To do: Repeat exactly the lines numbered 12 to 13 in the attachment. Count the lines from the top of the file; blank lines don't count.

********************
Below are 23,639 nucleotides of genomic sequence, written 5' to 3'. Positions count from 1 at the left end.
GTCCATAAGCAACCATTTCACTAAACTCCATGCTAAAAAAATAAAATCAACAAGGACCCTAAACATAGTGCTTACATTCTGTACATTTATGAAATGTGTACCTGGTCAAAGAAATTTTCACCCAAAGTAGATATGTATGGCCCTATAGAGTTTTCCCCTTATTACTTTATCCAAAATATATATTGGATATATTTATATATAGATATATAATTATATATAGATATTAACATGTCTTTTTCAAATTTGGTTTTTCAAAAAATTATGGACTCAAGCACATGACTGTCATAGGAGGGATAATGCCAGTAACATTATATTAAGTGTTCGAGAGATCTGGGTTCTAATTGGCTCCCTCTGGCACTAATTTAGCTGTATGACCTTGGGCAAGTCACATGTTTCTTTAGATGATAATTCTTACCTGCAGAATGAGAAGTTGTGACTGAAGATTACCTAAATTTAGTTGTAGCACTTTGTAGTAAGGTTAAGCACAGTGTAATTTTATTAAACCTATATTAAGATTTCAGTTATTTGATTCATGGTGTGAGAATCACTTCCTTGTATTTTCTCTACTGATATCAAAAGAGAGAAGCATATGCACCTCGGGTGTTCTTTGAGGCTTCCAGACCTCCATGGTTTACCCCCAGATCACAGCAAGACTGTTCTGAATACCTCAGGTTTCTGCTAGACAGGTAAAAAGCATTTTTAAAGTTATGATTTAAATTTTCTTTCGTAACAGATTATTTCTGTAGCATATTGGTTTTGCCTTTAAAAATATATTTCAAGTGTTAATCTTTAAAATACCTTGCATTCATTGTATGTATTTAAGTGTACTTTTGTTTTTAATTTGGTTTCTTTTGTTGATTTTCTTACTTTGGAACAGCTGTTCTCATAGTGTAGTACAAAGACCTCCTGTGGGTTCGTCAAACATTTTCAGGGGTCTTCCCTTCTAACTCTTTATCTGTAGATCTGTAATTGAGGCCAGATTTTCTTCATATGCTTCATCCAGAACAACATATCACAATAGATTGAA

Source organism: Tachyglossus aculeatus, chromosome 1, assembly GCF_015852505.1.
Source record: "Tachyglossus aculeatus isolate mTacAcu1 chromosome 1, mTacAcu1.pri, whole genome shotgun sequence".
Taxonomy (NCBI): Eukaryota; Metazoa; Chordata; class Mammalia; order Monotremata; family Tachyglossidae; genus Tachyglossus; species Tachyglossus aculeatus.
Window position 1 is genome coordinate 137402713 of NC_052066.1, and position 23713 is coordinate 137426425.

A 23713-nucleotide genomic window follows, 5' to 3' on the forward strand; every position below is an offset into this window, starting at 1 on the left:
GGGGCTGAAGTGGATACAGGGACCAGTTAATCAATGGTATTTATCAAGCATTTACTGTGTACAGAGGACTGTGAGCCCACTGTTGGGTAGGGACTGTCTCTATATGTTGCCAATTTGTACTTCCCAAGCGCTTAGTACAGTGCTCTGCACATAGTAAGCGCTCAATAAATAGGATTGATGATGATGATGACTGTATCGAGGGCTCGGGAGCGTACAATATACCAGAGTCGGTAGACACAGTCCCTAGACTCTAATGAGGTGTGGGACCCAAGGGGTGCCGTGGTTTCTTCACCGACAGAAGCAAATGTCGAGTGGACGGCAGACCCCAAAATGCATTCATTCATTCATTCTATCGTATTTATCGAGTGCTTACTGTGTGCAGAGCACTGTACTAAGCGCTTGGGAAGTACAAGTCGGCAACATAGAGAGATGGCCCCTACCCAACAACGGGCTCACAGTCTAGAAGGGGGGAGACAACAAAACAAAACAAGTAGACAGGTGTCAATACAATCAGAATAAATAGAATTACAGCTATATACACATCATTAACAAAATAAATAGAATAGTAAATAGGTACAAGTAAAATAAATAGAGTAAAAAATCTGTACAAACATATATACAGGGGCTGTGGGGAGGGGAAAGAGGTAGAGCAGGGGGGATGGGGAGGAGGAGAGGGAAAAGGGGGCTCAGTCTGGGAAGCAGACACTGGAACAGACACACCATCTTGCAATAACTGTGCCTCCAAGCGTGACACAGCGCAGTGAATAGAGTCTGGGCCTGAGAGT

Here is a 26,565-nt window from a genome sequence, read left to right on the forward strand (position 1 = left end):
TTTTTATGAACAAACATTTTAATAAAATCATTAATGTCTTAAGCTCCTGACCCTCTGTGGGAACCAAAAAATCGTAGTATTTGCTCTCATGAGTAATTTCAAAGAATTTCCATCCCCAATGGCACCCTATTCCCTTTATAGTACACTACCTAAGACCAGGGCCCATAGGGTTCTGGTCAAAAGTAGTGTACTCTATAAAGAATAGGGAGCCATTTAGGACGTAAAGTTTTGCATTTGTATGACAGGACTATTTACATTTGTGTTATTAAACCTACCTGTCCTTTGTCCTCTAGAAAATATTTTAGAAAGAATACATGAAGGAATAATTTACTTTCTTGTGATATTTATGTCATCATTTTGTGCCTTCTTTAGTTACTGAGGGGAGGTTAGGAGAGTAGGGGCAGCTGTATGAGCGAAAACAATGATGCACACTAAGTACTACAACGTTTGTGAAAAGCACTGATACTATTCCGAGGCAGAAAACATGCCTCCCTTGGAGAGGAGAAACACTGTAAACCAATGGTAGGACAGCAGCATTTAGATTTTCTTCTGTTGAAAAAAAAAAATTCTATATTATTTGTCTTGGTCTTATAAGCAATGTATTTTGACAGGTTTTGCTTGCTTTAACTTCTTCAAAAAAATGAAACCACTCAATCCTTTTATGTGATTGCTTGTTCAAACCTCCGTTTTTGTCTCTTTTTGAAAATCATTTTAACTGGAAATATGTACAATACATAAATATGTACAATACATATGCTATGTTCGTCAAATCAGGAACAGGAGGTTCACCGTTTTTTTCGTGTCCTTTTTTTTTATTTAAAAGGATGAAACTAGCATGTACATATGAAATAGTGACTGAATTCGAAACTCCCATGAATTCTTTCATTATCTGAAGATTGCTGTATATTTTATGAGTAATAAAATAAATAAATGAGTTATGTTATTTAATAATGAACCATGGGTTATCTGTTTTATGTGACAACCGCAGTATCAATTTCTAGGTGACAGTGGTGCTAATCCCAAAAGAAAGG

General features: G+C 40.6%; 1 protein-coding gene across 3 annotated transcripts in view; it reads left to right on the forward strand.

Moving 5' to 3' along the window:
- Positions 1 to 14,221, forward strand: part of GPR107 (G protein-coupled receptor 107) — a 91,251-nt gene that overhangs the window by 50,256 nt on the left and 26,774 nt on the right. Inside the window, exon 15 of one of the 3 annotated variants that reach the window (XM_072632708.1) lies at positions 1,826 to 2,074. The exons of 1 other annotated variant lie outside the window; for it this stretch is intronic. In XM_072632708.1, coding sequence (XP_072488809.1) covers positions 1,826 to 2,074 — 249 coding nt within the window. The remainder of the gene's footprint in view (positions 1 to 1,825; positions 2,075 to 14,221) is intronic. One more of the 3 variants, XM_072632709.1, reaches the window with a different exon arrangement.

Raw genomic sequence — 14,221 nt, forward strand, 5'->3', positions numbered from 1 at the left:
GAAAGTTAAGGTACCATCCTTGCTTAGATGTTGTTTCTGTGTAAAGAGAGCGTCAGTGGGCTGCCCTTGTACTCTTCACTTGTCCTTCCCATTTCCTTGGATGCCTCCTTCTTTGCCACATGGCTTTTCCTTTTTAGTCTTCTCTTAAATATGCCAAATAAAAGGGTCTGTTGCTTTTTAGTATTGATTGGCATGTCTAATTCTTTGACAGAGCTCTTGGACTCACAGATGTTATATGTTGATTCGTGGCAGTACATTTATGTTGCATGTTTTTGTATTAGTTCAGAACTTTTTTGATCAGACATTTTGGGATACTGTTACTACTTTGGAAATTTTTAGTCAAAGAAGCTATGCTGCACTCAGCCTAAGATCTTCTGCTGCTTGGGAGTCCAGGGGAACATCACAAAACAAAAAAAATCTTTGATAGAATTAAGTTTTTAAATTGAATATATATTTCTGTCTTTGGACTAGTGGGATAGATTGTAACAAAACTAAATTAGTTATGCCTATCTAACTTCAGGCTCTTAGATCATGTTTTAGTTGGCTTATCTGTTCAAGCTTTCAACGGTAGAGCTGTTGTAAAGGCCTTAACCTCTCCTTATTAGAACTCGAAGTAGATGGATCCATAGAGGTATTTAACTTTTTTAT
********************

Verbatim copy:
Moving 5' to 3' along the window:
- Positions 1 to 14,221, forward strand: part of GPR107 (G protein-coupled receptor 107) — a 91,251-nt gene that overhangs the window by 50,256 nt on the left and 26,774 nt on the right. Inside the window, exon 15 of one of the 3 annotated variants that reach the window (XM_072632708.1) lies at positions 1,826 to 2,074. The exons of 1 other annotated variant lie outside the window; for it this stretch is intronic. In XM_072632708.1, coding sequence (XP_072488809.1) covers positions 1,826 to 2,074 — 249 coding nt within the window. The remainder of the gene's footprint in view (positions 1 to 1,825; positions 2,075 to 14,221) is intronic. One more of the 3 variants, XM_072632709.1, reaches the window with a different exon arrangement.